gilded age

Topics: Working class, Federal government of the United States, Economy of the United States Pages: 8 (2686 words) Published: December 12, 2013

The Gilded Age

A successful economy is key leading factor in successful running a nation. An economy is a balance between constantly conflicting elements. An Economy’s success is measured by the amount of wealth it contains, not to mention the effectiveness or ineffectiveness of its distribution of the wealth. In this essay I will be stating how those who prospered during the gilded age used their power to ultimately control the government and its people. Despite how uneven classes may be it is difficult to find a fair way to distribute wealth fairly. Wealthy and poor people will always coexist but in battle. The government’s in this case acts as a referee. A government must, therefore, regulate the economy so that the power struggle stays relatively even. Those who are considered as poor feel like they are unable to go anywhere that the upper class has. As the rich feel they are helping by using their wealth. Poor versus rich debates will never go away no matter how much change is done to government and society. Poverty however can’t be helped. Today it is possible poverty is what is deserved for laziness in American society. American economy also changes with different periods of history. The Civil War was the spark of industrialization which enhanced the American economy. As a result their became a time in history that would earn many men their fortunes and cost many more men their sanity. Capitalism was the name of the game and due to the drastic labor problems and the social issues because America was developing this system.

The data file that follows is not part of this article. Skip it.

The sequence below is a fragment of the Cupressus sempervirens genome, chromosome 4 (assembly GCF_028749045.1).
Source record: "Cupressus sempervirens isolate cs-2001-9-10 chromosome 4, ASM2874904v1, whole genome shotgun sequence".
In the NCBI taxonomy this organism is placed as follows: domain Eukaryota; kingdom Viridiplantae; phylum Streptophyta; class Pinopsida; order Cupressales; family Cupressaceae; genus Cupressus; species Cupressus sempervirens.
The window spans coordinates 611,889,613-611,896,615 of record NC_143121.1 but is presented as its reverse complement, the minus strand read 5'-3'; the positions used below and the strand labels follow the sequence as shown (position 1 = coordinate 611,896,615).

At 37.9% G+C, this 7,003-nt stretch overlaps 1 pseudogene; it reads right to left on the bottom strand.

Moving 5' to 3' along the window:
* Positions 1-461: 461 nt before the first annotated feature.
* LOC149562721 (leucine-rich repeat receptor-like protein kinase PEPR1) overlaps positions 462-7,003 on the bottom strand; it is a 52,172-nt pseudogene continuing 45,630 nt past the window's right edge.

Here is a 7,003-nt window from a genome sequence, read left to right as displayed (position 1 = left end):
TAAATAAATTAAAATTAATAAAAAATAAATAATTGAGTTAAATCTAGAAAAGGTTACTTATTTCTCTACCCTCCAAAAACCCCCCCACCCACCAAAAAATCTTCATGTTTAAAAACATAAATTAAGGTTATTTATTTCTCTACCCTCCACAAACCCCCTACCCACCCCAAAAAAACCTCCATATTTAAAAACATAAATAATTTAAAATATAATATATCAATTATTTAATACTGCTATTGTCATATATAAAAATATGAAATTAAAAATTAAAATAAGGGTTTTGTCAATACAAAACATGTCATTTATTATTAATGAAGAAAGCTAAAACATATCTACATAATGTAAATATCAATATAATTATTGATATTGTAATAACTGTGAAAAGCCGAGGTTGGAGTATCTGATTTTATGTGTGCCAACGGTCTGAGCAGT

Although the gap between rich and poor during the late nineteenth was large, the nation was experienced large economic gains. With the end of free labor, the US had sought a new ideology, and found it in Adam Smith’s market model. He essentially wrote the phycology for the business model in which was “The interests of the worker and the master are by no means the same and in the event of an open conflict between them, the law and magistracy were on the side of the masters(Coase)”. The idea was the pursuit of individual interest. Smith’s model promoted a more aggressive economy and due to individuals seeking out wealth it led to the economic success. The new system allowed those seeking greater wealth to exploit opportunity and rise to astronomical economic heights. Corporations sprung up all over the due to the industrial revolution and only those who were willing to play the dirtiest were going to keep their wealth. Corporations were constantly seeking the improvement which led to a series of unfortunate events that would befall the lower class. Due to the constant struggle for power the corporations would do what was ever necessary to beat out the competition this caused workers’ wages to drop, longer work days, less worker safety regulation, and quite possible termination in order for the corporation to save a buck. It became quite clear that the only way to win this fight corporation vs. corporation was to out play your opponent. In many cases the price of lowering prices and speeding up production came in the form of pay cuts and layoffs. This would result eventually into riots and the formation of worker unions that attempted to use their powers to get better working conditions. Many of the lower class were working for mere peanuts but due to the vast number of new labors and due to the number of workers per house hold the economy was better off then it appeared(Campbell). Due to the increased labors the American economy on a whole flourished during the Gilded and Industrial Age during this time the population had increased by more than twice its initial amount and because of the industrial revolution the United States economy had improved for every new worker. A higher population and more profit per worker resulted in huge economic gains. The number of goods produced made up for job layoffs in the business as the US economic became more industrialized. As a result of the...
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